One to many or one to one, an example of a Drupal UX design decision
Short recap of an interesting discussion during today’s UX meeting.
About inserting media items from within the WYSIWYG editor. These could be different types of media files, like images, video and audio. You could even have different flavours for the same file type. For example with images, you might want to store different information and metadata on product images than on images used in press releases or for the company blog posts.
The question was how to provide the starting point(s) for this. Of course the goal would be to make this as transparent as possible, reducing the amount of administrative busy work to the required minimum. But, structured content does not yet create itself automatically, we do have to provide forms that present the required fields to fill out when adding a media item.
We discussed two basic approaches
There are likely more and there’s room for subtle variations inside these two as well.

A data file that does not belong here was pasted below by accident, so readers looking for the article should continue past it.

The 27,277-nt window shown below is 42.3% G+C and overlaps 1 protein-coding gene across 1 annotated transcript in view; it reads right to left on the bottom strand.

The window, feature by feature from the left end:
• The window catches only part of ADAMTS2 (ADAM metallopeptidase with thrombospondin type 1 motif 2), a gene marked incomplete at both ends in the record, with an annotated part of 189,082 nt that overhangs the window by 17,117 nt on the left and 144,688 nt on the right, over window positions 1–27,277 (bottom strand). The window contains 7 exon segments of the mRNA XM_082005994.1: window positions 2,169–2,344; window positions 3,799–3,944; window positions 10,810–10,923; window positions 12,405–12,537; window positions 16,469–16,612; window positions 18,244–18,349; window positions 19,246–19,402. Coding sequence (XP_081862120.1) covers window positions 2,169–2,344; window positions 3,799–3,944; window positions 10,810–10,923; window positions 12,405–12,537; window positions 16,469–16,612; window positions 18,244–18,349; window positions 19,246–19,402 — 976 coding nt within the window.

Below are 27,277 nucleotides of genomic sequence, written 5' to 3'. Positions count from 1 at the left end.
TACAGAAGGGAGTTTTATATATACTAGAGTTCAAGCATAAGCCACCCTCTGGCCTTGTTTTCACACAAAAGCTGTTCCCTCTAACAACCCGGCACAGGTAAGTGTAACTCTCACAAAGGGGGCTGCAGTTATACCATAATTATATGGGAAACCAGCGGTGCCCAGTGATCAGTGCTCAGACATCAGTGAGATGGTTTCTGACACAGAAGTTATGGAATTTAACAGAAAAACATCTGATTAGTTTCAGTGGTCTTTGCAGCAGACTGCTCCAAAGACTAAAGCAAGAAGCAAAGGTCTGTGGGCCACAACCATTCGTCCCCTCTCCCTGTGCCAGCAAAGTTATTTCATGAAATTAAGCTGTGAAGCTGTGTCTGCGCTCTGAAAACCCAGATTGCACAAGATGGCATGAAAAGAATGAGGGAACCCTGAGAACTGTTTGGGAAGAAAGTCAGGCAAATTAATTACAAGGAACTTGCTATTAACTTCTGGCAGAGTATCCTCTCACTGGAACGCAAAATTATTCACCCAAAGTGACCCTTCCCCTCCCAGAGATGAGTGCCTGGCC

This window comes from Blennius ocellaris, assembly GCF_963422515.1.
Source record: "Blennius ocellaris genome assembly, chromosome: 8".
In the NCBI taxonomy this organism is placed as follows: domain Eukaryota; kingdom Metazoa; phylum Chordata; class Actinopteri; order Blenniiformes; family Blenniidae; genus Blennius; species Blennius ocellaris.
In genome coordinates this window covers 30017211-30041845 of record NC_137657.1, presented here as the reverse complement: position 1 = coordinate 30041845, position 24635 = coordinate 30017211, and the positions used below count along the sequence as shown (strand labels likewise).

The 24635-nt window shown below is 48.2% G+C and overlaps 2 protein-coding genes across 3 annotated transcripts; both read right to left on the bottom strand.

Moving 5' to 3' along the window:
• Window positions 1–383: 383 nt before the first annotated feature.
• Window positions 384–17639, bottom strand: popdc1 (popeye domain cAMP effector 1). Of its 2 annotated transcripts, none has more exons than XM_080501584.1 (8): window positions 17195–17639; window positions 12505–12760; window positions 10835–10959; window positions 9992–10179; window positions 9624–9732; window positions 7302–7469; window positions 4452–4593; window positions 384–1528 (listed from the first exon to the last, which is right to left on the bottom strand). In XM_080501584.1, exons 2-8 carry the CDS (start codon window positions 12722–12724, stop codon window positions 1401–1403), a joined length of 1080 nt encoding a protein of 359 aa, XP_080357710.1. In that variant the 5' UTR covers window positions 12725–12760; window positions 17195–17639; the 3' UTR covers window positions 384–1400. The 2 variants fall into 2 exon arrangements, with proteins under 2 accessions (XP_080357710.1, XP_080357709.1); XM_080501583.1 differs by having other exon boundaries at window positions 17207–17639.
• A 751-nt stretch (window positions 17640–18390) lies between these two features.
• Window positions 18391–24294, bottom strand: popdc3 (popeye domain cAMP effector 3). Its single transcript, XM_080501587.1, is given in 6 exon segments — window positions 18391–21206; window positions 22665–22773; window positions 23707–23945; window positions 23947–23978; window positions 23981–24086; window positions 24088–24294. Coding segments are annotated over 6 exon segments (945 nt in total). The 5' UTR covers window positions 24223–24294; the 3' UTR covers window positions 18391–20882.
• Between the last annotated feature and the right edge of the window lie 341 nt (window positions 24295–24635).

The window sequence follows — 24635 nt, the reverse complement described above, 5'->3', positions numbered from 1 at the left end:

Option 1: start with a single button to add media
- Click 1 generic “add media” button in the WYSIWYG editor that launches a media upload form
- Upload the media (image, video, audio, …) you want and save
- Figure out the media file type and present the corresponding form with the required (meta)data fields in a second step
- Save and return to the editor
Option 2: choose from multiple buttons to add a specific media item
- Find and click the add button for the media you want to create. There would be separate buttons for inserting an image, a video, an audio item
- Because the type is known we can directly show the form for the required (meta)data.
- Save and return to the editor.
(Although this list only goes to 3 instead of 4, there is a bit more work for the user to do in step 1: finding the right media button to click)
After a bit of back and forth we chose option 2, because:
- A one-on-one relationship between WYSIWYG button and media type to create is easier to understand
- The upload process can be contained within 1 step because the system knows upfront which form to show for the required info.
- With this one-to-one relationship, per media type permissions can be handled more elegantly (you either have a audio upload button or you don’t)
The trade-offs are:
- it’s not super elegant to require the user to do the upfront work of explicitly choosing the type of media to create.
- With multiple types of media available we’ll have to see how to expose all those different options in the WYSIWYG editor toolbar.